Elizabeth Miller is recognized internationally for her expertise on Bram Stoker's novel Dracula. Dr. Miller has been interviewed by ABC, CBS, the BBC, U.S. News and World Report, the New York Times, Entertainment Weekly, the Los Angeles Times, and the Wall Street Journal about Dracula and its influence on popular culture. She lives in Toronto.
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21 of 22 people found the following review helpful
The Nitpicker's Guide to DraculaSept. 7 2000
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With all the fiction masquerading as fact in the world of Dracula studies and the unsubstantiated rumors about what Bram Stoker knew and didn't know, Miller's book should be required reading for any "serious Dracula scholar." There is much unreliable information about the novel "Dracula" and its author and Miller's book is about questioning the assumptions of many of the most relied-upon "Dracula" works. Miller argues that there is an "anything goes" attitude toward "Dracula," as though the novel is not worth serious consideration. She contradicts this argument and manages (with much humor) to weed through many popular misconceptions and trace them to their sources, refuting them most convincingly. From the idea that Dracula cannot walk around in daylight to the notion that Stoker's novel was inspired by a nightmare to the belief that Stoker based many elements in his novel on actual people and places to the linking of Count Dracula and Vlad Dracula, Miller explores a wide variety of mistakes, rumors and misleading statements. Miller points out that a statement of fact regarding the novel, or its author, requires proof to support it. Her's is the scientific approach to Dracula studies: if it isn't in Stoker's Notes, you have to prove it some other way. If you cannot do this, you should not state an argument as a fact. Bravo! Through more than two hundred pages, Miller takes us on a journey of discovery and we find that anyone researching information about Dracula must be aware that the source they rely on may be riddled with inaccuracies. With a copy of Miller's book at your side, however, you can approach these sources with a critical eye and avoid perpetuating the nonsense. This is a wonderful book, extremely well researched and a great resource for anyone interested in "Dracula."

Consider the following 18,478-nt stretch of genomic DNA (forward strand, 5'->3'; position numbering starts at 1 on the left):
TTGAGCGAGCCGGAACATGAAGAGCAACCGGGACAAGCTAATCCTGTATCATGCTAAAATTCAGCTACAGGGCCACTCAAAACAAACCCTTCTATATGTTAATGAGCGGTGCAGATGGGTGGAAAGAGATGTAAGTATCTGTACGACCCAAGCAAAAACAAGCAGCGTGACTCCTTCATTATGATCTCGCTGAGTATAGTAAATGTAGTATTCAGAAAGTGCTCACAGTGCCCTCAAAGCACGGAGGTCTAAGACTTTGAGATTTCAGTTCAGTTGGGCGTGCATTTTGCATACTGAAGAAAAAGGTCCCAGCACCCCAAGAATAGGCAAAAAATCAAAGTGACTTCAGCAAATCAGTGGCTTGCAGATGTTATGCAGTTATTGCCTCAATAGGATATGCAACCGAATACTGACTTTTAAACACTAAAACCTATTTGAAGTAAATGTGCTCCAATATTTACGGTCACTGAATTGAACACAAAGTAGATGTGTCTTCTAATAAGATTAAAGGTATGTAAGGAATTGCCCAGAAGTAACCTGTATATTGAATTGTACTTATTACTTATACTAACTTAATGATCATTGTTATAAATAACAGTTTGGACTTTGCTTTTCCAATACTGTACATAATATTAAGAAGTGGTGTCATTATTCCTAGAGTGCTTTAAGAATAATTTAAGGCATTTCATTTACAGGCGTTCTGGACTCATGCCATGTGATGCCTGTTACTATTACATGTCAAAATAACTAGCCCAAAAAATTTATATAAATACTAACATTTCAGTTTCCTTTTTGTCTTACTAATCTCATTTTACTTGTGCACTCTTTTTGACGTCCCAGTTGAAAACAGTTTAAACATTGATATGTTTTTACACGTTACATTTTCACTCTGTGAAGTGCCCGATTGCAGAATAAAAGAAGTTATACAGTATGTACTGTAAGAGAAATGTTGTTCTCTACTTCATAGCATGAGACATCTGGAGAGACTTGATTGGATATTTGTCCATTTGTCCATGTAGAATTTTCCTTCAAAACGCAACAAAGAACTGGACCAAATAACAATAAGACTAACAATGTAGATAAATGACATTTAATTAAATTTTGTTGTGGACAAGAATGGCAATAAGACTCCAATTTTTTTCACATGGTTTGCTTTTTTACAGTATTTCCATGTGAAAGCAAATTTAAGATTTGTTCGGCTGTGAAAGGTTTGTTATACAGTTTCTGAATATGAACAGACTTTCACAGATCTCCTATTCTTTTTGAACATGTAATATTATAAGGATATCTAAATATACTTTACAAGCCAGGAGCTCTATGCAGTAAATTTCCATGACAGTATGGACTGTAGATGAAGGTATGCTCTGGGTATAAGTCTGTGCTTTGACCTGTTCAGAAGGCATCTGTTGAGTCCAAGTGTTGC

11 of 13 people found the following review helpful
The facts on the Count...May 30 2001
- Published on Amazon.com